A Line Plus staffer working remotely on Jeju Island. (Line Plus)
“Changing the working environment made a big change. Although it was a short vacation (because I had to work at the same time), I was able to deeply relax. Walking along a quiet beach was so comforting and refreshing for me,” Oh said.
Oh is among a group of IT workers in Korea who enjoy going on workcation, a burgeoning trend of combining work and vacation — for example, staying in a seaside resort or mountain-view Airbnb while working remotely full time.
The new workstyle became popular as many — grown tired of working from home during COVID-19 lockdowns — turned to seek downtime in a peaceful environment.
Toss officially launched the workcation program this year after the pilot project, which Oh’s team participated in November, turned out to be a big hit among the staff. The company’s workcation site, Namhae Yangah Healing Center, is a two-story building equipped with office space and accommodation.
“(During the pilot workcation program), our team set a record of launching two services in just two weeks. While balancing a full workload, I managed stress really well,” said Ahn Ji-young, a team manager at Toss.
Line Plus Corp., a mobile platform company and sub-subsidiary of Naver, allows their IT workers to work from anywhere including Jeju Island or Gangneung, Gangwon Province.
There is no limit to the workcation period, so staffers can work remotely as long as they please, a Line Plus official said, adding that the firm is planning to let them work from overseas as well.
“I fled from the cramped apartment where there was no boundary between my workplace and home and went to Jeju Island with my family. I’m glad to have had a meaningful time with them during the stay,” said a Line Plus developer who wished to be unnamed.
Toss workers taking part in the pilot workcation program gather around a campfire in the southern coastal region of Namhae, South Gyeongsang Province. (Toss)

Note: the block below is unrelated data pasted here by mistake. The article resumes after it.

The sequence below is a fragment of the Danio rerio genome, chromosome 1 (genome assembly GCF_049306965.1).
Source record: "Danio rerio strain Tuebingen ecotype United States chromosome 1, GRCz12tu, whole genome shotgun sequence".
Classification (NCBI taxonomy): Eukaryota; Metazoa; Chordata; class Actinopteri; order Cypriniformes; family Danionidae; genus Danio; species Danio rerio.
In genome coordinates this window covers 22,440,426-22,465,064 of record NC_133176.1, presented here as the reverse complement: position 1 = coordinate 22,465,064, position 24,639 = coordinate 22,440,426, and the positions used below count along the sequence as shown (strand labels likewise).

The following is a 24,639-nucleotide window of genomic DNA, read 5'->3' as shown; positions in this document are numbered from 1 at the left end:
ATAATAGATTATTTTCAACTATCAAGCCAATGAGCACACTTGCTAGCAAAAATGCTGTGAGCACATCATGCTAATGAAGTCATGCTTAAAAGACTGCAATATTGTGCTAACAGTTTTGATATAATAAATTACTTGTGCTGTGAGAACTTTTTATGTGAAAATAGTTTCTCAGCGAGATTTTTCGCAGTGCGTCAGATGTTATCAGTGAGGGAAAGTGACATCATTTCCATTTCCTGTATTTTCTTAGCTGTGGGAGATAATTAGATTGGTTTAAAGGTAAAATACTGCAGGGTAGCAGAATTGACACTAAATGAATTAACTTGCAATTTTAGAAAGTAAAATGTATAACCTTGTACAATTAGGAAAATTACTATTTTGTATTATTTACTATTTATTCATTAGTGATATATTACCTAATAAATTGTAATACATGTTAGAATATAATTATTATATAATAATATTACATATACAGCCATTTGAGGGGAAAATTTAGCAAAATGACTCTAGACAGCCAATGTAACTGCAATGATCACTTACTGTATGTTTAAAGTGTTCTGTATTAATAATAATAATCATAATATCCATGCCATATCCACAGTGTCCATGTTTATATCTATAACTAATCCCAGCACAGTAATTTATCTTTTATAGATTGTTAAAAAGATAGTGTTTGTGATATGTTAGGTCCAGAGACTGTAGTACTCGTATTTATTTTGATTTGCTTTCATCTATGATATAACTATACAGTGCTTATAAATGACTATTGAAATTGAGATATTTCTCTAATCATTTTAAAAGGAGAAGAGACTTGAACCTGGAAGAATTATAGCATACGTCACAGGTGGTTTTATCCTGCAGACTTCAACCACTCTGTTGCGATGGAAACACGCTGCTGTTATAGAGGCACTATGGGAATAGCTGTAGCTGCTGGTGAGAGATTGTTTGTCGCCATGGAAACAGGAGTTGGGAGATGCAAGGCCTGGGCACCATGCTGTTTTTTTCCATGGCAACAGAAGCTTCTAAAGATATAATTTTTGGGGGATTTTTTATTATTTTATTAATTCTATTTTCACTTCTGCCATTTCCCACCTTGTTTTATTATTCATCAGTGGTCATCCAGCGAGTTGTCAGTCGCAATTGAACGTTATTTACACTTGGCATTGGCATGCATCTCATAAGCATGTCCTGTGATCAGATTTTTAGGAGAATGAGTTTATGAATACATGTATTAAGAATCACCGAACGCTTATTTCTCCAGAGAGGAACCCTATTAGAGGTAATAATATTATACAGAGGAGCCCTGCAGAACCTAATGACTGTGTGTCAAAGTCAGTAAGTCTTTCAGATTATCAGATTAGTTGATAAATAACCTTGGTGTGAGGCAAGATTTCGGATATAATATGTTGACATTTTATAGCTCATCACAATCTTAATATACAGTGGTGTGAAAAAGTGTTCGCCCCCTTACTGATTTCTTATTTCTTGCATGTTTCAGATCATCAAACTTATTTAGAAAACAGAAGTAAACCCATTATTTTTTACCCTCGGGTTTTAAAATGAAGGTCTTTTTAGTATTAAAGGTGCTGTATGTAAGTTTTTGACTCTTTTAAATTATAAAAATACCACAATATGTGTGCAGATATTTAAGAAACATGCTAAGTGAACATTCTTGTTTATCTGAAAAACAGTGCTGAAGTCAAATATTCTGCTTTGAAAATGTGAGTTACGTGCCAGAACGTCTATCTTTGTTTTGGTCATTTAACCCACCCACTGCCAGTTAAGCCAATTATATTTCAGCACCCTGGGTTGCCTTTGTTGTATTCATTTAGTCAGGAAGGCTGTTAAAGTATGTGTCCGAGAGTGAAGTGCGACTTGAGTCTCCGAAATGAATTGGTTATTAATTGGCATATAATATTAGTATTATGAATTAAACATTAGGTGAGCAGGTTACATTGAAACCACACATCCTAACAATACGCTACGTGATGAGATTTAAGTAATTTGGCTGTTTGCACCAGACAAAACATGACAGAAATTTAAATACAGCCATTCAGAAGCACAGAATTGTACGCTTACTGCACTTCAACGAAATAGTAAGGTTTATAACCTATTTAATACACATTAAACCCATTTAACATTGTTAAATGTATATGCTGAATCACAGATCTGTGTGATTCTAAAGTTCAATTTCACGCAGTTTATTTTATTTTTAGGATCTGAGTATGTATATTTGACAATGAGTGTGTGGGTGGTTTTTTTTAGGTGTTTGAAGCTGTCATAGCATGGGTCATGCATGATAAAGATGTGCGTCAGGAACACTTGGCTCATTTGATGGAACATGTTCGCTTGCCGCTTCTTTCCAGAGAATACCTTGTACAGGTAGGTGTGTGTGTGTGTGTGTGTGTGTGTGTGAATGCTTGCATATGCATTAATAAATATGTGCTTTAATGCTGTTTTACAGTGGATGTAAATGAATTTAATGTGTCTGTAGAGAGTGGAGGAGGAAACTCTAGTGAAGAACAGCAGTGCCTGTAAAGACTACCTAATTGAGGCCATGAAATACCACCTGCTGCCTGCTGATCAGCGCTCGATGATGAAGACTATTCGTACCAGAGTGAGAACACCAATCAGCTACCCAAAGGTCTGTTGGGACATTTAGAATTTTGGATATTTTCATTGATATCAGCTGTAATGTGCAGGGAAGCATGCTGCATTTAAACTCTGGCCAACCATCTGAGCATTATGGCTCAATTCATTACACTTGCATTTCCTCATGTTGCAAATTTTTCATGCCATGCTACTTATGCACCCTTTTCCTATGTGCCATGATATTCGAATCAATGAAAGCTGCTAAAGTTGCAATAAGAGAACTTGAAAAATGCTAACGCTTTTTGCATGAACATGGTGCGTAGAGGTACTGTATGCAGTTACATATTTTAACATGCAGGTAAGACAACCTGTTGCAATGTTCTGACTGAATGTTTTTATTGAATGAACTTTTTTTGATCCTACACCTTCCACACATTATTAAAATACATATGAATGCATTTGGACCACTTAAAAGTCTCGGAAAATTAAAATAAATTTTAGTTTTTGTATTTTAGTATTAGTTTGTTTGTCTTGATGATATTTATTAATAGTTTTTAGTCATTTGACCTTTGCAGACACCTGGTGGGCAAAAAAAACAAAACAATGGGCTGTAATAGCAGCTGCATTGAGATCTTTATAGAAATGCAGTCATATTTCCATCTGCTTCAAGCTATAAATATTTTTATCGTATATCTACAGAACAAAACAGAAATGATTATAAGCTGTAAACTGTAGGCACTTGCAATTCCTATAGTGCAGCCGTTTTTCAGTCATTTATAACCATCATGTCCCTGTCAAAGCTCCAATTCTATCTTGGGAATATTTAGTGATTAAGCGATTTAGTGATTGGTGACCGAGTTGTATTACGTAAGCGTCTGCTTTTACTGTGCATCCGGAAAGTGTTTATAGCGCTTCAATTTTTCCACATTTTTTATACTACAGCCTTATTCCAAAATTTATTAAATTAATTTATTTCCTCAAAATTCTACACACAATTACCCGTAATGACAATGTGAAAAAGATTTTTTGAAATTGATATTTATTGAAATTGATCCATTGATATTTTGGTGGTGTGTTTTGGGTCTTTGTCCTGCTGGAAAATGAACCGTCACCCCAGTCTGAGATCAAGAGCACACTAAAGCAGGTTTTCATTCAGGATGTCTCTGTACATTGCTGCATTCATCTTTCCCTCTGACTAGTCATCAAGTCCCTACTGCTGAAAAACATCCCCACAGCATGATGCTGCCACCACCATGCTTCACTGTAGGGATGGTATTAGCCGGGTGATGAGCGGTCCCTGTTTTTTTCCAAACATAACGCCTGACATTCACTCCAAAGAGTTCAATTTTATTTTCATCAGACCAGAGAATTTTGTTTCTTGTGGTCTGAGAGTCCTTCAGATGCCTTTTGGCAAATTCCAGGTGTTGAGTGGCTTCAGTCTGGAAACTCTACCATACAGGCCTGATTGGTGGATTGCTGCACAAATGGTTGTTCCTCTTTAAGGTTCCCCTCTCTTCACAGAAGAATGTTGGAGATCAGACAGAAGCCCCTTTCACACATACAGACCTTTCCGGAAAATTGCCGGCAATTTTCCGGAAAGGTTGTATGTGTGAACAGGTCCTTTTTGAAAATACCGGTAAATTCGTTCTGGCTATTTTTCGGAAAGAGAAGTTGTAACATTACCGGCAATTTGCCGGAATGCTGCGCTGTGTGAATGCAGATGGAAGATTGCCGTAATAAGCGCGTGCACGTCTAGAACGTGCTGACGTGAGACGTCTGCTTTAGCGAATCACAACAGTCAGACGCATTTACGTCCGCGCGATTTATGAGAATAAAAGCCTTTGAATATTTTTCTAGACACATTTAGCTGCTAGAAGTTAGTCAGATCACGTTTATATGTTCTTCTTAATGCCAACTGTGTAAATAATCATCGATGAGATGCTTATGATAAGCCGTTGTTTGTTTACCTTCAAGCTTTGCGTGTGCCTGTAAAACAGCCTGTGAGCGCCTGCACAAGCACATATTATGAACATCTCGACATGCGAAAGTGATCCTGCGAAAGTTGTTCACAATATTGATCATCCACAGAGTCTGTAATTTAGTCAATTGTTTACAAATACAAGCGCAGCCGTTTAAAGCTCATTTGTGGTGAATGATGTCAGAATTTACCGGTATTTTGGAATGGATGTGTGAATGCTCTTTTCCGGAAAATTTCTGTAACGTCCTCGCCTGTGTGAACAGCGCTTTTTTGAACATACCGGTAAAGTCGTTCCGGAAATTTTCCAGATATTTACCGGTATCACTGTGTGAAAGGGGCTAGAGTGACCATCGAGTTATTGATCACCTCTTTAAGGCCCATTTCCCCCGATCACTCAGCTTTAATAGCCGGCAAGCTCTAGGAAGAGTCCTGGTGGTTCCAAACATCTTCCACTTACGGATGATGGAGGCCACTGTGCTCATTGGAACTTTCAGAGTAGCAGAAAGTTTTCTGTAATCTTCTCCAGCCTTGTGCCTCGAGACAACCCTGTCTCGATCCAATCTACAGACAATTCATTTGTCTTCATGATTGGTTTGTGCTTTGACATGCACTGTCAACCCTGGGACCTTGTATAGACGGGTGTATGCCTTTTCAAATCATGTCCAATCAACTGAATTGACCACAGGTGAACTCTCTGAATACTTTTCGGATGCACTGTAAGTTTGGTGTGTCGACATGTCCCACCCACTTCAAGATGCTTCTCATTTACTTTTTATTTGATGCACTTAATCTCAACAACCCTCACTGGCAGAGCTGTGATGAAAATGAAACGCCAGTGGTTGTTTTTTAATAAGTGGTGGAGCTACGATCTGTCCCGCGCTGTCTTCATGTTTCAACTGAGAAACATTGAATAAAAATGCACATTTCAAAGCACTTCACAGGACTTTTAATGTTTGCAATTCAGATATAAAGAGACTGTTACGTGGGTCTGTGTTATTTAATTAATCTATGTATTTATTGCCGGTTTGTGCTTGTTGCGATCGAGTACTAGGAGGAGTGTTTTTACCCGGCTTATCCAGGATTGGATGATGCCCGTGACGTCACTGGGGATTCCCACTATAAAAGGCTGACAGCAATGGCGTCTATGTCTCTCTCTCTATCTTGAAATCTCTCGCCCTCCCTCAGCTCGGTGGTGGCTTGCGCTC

The company plans to expand the program, saying that it will create synergy with the local community and areas that have attracted fewer tourists due to the pandemic.
Despite the benefits, some people still prefer to keep work and play apart rather than mixing up the two.
“I couldn’t really focus on work while staying at Namhae. When I came back (home), I was a little stressed out thinking of delayed work,” said a Toss employee working in user experience who declined to be named.
Another Toss staffer who requested anonymity said he thinks the practice isn’t work-efficient because it was hard to communicate with other team members and carry out a co-project.
A Yanolja staffer working remotely in Gangwon Province. (Yanolja)
“Throughout the pandemic, a lot of companies have adopted remote work policies. Many have learned that work-from-anywhere, an advanced form of work-from-home, actually works,” said Lee Jun-young, a consumer studies professor at Sangmyung University.
Lee said, given the benefits of workcation — increasing productivity and reducing stress at work — it might become entrenched in industries other than IT.
According to a survey conducted by Hotels.com, half of the workers polled said they wanted to try out going on a workcation, saying it could be helpful to their mental well-being (45 percent) or spurring creative thinking (42 percent). Their preferred workcation destinations included Jeju Island, Busan, Gangneung and Sokcho, Gangwon Province.
By Byun Hye-jin (firstname.lastname@example.org)